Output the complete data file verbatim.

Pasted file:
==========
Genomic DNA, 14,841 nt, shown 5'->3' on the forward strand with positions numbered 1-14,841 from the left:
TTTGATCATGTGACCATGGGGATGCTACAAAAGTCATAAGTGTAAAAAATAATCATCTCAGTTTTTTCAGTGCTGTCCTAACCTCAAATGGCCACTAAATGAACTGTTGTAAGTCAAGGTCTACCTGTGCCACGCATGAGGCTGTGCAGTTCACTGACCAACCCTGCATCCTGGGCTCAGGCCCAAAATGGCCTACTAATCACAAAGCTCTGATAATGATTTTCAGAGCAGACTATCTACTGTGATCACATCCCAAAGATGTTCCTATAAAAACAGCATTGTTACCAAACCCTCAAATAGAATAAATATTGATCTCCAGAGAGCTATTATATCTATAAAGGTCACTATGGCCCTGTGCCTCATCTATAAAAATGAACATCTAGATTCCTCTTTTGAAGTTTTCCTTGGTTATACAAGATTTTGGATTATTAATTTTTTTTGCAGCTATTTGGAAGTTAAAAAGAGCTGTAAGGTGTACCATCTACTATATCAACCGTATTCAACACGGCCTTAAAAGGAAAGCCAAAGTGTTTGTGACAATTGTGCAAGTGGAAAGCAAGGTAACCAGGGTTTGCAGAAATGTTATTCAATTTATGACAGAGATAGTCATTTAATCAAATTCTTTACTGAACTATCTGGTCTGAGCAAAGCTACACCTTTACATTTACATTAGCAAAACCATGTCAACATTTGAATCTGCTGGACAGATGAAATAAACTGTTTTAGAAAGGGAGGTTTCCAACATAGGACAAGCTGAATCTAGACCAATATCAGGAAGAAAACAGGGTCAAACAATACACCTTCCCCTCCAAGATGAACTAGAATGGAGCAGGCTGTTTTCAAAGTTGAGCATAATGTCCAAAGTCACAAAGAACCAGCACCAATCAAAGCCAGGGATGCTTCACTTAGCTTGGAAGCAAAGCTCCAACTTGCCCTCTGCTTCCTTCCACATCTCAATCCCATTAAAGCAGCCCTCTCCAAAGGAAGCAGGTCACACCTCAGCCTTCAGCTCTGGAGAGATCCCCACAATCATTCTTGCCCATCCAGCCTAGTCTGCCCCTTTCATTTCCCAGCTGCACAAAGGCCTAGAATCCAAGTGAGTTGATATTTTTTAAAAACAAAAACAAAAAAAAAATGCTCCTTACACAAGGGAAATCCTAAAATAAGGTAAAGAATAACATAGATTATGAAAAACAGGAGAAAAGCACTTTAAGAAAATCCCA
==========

Genomic DNA, 14,841 nt, shown 5'->3' on the forward strand with positions numbered 1-14,841 from the left:
TTTGATCATGTGACCATGGGGATGCTACAAAAGTCATAAGTGTAAAAAATAATCATCTCAGTTTTTTCAGTGCTGTCCTAACCTCAAATGGCCACTAAATGAACTGTTGTAAGTCAAGGTCTACCTGTGCCACGCATGAGGCTGTGCAGTTCACTGACCAACCCTGCATCCTGGGCTCAGGCCCAAAATGGCCTACTAATCACAAAGCTCTGATAATGATTTTCAGAGCAGACTATCTACTGTGATCACATCCCAAAGATGTTCCTATAAAAACAGCATTGTTACCAAACCCTCAAATAGAATAAATATTGATCTCCAGAGAGCTATTATATCTATAAAGGTCACTATGGCCCTGTGCCTCATCTATAAAAATGAACATCTAGATTCCTCTTTTGAAGTTTTCCTTGGTTATACAAGATTTTGGATTATTAATTTTTTTTGCAGCTATTTGGAAGTTAAAAAGAGCTGTAAGGTGTACCATCTACTATATCAACCGTATTCAACACGGCCTTAAAAGGAAAGCCAAAGTGTTTGTGACAATTGTGCAAGTGGAAAGCAAGGTAACCAGGGTTTGCAGAAATGTTATTCAATTTATGACAGAGATAGTCATTTAATCAAATTCTTTACTGAACTATCTGGTCTGAGCAAAGCTACACCTTTACATTTACATTAGCAAAACCATGTCAACATTTGAATCTGCTGGACAGATGAAATAAACTGTTTTAGAAAGGGAGGTTTCCAACATAGGACAAGCTGAATCTAGACCAATATCAGGAAGAAAACAGGGTCAAACAATACACCTTCCCCTCCAAGATGAACTAGAATGGAGCAGGCTGTTTTCAAAGTTGAGCATAATGTCCAAAGTCACAAAGAACCAGCACCAATCAAAGCCAGGGATGCTTCACTTAGCTTGGAAGCAAAGCTCCAACTTGCCCTCTGCTTCCTTCCACATCTCAATCCCATTAAAGCAGCCCTCTCCAAAGGAAGCAGGTCACACCTCAGCCTTCAGCTCTGGAGAGATCCCCACAATCATTCTTGCCCATCCAGCCTAGTCTGCCCCTTTCATTTCCCAGCTGCACAAAGGCCTAGAATCCAAGTGAGTTGATATTTTTTAAAAACAAAAACAAAAAAAAAATGCTCCTTACACAAGGGAAATCCTAAAATAAGGTAAAGAATAACATAGATTATGAAAAACAGGAGAAAAGCACTTTAAGAAAATCCCA